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[Acceptance of mammographic screening by immigrant women]

https://arctichealth.org/en/permalink/ahliterature19313
Source
Ugeskr Laeger. 2002 Jan 7;164(2):195-200
Publication Type
Article
Date
Jan-7-2002
Author
Ida Kristine Holk
Nils Rosdahl
Karen L Damgaard Pedersen
Author Affiliation
Embedslaegeinstitutionen for Københavns, Frederiksberg Kommuner, Henrik Pontoppidansvej 8, DK-2200 København N.
Source
Ugeskr Laeger. 2002 Jan 7;164(2):195-200
Date
Jan-7-2002
Language
Danish
Publication Type
Article
Keywords
Aged
Attitude to Health
Breast Neoplasms - prevention & control - psychology - radiography
Comparative Study
Denmark - epidemiology - ethnology
Emigration and Immigration
English Abstract
Female
Humans
Mammography - psychology - statistics & numerical data
Mass Screening - methods - psychology - statistics & numerical data
Middle Aged
Pakistan - ethnology
Patient compliance
Poland - ethnology
Turkey - ethnology
Yugoslavia - ethnology
Abstract
BACKGROUND: The aim was to investigate compliance by ethnic groups to the mammography screening programme in the City of Copenhagen over six years and to look at developments over time. MATERIAL AND METHODS: Mammography screening has, since 1 April 1991, been offered free of charge to all women between 50 and 69 years of age in the City of Copenhagen. Data on women born in Poland, Turkey, Yugoslavia, and Pakistan divided into five-year groups were compared to that of women born in Denmark and all other foreign-born women. Data from 1991 to 1997 were grouped according to the mammography performed, the offer refused, or non-appearance. RESULTS: Whereas 71% of Danish-born women accepted mammography, compliance by foreign-born women was significantly lower. The offer was accepted by 36% of Pakistanis, 45% of Yugoslavians, 53% of Turks, and 64% of Poles. Compliance fell in all ethnic groups with advancing age. Of the Danish women, 16% failed to keep the appointment. The corresponding percentages were 52 for Pakistanis, 48 for Yugoslavians, 41 for Turks, and 23 for Poles. The proportion of women who actively refused the offer was similar in all groups. The number of invited women fell during the period. CONCLUSIONS: The lower participation of women from the countries under study might have various explanations: among them the language barrier, procedure-related factors, and a lower incidence of breast cancer in the countries of origin.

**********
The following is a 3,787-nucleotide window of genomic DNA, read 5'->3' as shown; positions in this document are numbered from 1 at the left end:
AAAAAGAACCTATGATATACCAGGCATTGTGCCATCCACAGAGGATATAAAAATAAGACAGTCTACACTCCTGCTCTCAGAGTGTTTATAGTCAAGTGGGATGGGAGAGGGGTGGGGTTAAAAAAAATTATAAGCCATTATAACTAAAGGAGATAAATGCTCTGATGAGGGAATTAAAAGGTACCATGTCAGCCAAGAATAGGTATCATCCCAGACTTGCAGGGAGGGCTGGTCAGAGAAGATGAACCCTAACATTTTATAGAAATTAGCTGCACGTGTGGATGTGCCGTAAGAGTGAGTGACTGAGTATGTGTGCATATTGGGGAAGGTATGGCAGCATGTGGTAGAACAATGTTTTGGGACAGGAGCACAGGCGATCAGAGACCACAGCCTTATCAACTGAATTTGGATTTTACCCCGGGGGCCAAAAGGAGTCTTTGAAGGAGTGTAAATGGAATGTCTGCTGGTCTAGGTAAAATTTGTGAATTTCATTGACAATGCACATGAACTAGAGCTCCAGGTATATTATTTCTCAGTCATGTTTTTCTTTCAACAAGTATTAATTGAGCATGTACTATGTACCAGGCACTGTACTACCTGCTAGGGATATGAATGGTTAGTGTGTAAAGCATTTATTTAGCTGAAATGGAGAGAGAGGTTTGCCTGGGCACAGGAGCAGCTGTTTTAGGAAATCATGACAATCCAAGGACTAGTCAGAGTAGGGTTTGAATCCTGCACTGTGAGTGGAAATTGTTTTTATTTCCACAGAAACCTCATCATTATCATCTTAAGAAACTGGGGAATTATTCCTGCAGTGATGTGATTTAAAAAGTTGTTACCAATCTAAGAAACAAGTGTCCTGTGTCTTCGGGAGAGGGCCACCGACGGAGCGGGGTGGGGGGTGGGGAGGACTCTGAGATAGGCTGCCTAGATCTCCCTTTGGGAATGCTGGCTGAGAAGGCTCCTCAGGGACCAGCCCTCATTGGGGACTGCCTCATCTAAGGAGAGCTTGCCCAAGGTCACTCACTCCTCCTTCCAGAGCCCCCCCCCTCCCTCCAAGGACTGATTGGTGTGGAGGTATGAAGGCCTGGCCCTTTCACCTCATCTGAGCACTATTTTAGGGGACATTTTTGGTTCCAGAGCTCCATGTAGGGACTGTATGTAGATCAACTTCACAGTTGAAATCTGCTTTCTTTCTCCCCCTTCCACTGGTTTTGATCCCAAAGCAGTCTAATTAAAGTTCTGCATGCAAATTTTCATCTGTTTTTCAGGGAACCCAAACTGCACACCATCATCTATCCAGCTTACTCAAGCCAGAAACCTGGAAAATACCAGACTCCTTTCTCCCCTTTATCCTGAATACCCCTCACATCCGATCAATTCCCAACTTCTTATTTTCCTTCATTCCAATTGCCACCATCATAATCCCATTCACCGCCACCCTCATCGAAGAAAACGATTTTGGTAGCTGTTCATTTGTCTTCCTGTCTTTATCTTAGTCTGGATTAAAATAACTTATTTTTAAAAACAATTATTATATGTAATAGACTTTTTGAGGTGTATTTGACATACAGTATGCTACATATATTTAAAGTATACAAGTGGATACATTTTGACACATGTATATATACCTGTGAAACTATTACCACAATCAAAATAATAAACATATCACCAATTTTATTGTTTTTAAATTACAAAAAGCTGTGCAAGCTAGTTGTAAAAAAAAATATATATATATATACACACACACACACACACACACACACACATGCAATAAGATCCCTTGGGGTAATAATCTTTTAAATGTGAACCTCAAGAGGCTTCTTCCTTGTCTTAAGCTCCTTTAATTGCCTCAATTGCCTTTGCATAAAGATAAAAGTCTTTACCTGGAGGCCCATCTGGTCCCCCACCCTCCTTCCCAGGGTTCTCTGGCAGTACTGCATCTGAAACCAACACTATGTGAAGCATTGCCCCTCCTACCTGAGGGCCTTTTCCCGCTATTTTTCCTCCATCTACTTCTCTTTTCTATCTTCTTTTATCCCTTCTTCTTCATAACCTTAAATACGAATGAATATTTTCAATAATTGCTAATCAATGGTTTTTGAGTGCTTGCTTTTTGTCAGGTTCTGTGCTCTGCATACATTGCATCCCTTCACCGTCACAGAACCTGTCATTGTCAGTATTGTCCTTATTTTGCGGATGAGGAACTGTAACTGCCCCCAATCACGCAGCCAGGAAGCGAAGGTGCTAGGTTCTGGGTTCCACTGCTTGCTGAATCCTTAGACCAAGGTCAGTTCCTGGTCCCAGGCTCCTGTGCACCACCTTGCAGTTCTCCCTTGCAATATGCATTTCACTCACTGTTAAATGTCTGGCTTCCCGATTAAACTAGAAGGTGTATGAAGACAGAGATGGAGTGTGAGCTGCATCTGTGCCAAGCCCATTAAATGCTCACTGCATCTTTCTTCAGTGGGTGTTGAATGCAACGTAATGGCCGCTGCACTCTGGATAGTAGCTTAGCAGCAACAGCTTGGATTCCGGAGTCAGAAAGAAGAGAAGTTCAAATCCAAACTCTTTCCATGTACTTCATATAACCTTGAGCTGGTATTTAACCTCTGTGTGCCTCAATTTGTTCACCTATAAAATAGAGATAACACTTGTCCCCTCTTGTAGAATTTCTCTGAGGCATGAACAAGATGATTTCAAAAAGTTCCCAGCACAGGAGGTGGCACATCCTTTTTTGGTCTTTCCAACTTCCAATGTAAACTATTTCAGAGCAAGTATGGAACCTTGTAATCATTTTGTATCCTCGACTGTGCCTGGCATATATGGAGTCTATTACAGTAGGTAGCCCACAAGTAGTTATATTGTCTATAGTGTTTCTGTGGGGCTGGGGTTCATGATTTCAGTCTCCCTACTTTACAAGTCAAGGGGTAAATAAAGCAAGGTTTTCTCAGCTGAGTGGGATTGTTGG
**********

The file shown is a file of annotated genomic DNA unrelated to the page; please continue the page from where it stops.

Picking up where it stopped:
PubMed ID
11831089 View in PubMed
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